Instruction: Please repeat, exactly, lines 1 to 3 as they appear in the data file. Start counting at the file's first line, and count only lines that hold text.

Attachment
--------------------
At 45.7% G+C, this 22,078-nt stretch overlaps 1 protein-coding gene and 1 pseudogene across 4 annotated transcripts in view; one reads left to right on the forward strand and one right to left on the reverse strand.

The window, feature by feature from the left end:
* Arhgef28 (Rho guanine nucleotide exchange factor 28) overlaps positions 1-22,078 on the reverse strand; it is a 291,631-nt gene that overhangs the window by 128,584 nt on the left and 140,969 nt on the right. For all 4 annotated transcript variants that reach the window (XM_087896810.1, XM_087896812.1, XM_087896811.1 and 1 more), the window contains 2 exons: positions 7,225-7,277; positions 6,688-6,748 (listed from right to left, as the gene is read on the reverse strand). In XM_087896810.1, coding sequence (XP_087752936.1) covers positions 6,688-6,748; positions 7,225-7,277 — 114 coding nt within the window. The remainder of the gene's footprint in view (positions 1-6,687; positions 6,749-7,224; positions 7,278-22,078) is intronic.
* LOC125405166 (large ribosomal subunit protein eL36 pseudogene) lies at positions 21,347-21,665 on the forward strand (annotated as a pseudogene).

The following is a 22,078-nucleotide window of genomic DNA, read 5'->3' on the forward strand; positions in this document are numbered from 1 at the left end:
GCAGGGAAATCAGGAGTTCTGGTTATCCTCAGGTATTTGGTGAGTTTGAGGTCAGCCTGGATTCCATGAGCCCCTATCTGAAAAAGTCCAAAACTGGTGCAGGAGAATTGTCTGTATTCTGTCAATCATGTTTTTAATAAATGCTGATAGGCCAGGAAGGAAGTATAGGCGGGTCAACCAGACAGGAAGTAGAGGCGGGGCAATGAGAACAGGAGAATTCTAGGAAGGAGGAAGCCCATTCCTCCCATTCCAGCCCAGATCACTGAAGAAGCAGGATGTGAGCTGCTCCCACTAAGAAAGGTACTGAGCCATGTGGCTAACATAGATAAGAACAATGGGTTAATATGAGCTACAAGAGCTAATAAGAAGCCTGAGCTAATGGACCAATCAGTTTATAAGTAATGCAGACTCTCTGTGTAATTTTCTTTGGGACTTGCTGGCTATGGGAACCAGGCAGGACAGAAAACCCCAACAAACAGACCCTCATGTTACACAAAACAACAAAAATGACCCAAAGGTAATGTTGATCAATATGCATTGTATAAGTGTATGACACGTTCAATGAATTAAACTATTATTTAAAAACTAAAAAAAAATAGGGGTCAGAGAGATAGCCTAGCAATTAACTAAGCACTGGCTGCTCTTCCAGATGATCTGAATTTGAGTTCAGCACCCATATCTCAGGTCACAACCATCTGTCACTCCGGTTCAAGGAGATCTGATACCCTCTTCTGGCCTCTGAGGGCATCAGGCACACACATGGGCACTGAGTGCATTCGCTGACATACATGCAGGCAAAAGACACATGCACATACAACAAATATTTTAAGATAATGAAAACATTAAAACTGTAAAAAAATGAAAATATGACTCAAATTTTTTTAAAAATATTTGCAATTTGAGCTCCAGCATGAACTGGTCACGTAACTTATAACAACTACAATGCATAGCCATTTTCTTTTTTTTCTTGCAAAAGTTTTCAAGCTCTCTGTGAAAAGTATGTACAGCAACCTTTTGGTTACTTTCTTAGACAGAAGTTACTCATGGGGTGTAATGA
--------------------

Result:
At 45.7% G+C, this 22,078-nt stretch overlaps 1 protein-coding gene and 1 pseudogene across 4 annotated transcripts in view; one reads left to right on the forward strand and one right to left on the reverse strand.

The window, feature by feature from the left end:
* Arhgef28 (Rho guanine nucleotide exchange factor 28) overlaps positions 1-22,078 on the reverse strand; it is a 291,631-nt gene that overhangs the window by 128,584 nt on the left and 140,969 nt on the right. For all 4 annotated transcript variants that reach the window (XM_087896810.1, XM_087896812.1, XM_087896811.1 and 1 more), the window contains 2 exons: positions 7,225-7,277; positions 6,688-6,748 (listed from right to left, as the gene is read on the reverse strand). In XM_087896810.1, coding sequence (XP_087752936.1) covers positions 6,688-6,748; positions 7,225-7,277 — 114 coding nt within the window. The remainder of the gene's footprint in view (positions 1-6,687; positions 6,749-7,224; positions 7,278-22,078) is intronic.